Caster Semenya: Gender Test For Track Star at World Championships
The IAAF has asked South Africa's track and field federation to conduct a test after doubts were raised about women's sprinter Caster Semenya's gender.
Caster Semenya is considered a favorite in the 800-meters at the 2009 Track and Field World Championships. Her dominance has caused speculation that Caster Semanya is male.
According to her coach, Michael Seme, there has been speculation about Semenya’s gender for a while now and he feels it’s important that he clears the air to avoid any future controversy.
“We understand that people will ask questions because she looks like a man. It’s a natural reaction and it’s only human to be curious,” said Seme.
Seme added that when they stopped at a petrol station in Cape Town recently and Semenya entered the female toilets, the petrol attendants prevented her from doing so because they were convinced she was a man.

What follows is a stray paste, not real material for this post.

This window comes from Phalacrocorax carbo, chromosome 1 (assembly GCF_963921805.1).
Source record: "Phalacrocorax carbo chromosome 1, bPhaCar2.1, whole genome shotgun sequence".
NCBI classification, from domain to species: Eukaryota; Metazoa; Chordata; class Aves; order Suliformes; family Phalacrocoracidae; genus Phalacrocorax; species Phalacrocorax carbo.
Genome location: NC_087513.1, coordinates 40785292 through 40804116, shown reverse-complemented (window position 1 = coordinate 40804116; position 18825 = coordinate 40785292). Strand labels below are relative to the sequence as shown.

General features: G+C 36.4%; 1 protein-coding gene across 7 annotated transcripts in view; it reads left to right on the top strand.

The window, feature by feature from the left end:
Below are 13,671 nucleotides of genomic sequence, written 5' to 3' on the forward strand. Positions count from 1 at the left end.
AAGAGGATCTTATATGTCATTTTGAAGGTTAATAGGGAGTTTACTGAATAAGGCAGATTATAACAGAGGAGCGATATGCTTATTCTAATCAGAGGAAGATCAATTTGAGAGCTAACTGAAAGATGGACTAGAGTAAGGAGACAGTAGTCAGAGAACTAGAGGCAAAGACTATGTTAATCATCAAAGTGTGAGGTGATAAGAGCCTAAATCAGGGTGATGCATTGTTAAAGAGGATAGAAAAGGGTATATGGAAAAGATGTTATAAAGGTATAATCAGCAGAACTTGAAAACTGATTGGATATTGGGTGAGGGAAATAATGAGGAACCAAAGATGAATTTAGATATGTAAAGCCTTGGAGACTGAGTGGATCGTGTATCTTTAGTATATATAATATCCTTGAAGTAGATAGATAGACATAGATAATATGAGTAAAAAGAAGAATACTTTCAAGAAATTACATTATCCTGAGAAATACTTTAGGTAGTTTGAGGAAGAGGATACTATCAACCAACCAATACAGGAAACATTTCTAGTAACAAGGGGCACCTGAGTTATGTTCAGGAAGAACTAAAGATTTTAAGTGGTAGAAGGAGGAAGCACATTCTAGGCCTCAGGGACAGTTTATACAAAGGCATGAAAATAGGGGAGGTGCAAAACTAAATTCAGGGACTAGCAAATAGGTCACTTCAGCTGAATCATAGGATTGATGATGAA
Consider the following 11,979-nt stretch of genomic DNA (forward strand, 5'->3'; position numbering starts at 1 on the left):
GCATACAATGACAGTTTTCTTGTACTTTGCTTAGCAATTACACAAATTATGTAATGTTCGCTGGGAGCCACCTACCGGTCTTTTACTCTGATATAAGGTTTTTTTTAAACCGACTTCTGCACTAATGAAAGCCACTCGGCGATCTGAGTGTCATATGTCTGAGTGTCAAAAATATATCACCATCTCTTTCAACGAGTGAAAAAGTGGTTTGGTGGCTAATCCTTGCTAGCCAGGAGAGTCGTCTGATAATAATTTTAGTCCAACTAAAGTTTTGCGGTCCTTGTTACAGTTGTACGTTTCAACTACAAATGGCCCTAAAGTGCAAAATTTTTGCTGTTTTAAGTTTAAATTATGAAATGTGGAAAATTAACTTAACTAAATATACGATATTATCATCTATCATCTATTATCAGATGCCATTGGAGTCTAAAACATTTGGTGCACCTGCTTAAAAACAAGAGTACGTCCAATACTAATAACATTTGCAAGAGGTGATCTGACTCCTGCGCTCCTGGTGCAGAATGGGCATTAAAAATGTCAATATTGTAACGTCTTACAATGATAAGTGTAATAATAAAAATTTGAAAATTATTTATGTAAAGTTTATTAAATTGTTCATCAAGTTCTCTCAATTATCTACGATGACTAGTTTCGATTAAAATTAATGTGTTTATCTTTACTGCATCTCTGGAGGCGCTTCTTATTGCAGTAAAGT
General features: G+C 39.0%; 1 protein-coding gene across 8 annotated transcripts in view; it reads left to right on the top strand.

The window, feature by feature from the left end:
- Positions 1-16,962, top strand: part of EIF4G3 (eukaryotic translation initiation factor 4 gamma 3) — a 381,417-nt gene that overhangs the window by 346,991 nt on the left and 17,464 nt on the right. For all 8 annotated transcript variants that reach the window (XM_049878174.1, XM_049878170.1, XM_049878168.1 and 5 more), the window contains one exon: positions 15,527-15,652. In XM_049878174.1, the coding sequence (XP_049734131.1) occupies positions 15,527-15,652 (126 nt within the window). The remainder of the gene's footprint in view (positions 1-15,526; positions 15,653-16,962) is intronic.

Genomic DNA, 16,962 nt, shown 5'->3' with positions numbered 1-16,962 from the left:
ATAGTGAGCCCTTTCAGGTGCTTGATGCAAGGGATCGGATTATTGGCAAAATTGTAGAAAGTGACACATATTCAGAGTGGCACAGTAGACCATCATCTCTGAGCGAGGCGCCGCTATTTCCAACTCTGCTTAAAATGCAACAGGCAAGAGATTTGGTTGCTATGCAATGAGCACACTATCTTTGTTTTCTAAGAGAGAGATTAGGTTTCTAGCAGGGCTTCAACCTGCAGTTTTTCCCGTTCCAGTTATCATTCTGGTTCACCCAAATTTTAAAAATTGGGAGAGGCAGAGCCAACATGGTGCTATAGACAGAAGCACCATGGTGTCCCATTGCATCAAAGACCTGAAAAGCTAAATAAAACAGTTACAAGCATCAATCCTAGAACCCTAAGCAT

“Caster just laughed and asked if they would like her to take off her pants to show them she was a woman,” said Seme.
Actually, answering the Caster Semanya gender question is more complicated than just asking her to take down her pants.
IAAF spokesman Nick Davies said the "extremely complex, difficult" test has been started but that the results were not expected for weeks. The verification requires a physical medical evaluation, and includes reports from a gynecologist, endocrinologist, psychologist, an internal medicine specialist and an expert on gender. "So we're talking about reports that are very long, very time consuming," Davies said.
UPDATE: Caster Semenya easily won gold in the 800 metres at the 2009 World Track and Field World champsionshiips. So what happens to her medal if the IAAF proves she's a male.
"I can't say that if 'X' happens in the future that we will, for example, retroactively strip results. It's legally very complex," Davies said. "If there's a problem and it turns out that there's been a fraud ... that someone has changed sex, then obviously it would be much easier to strip results," Davies added. "However, if it's a natural thing and the athlete has always thought she's a woman or been a woman, it's not exactly cheating."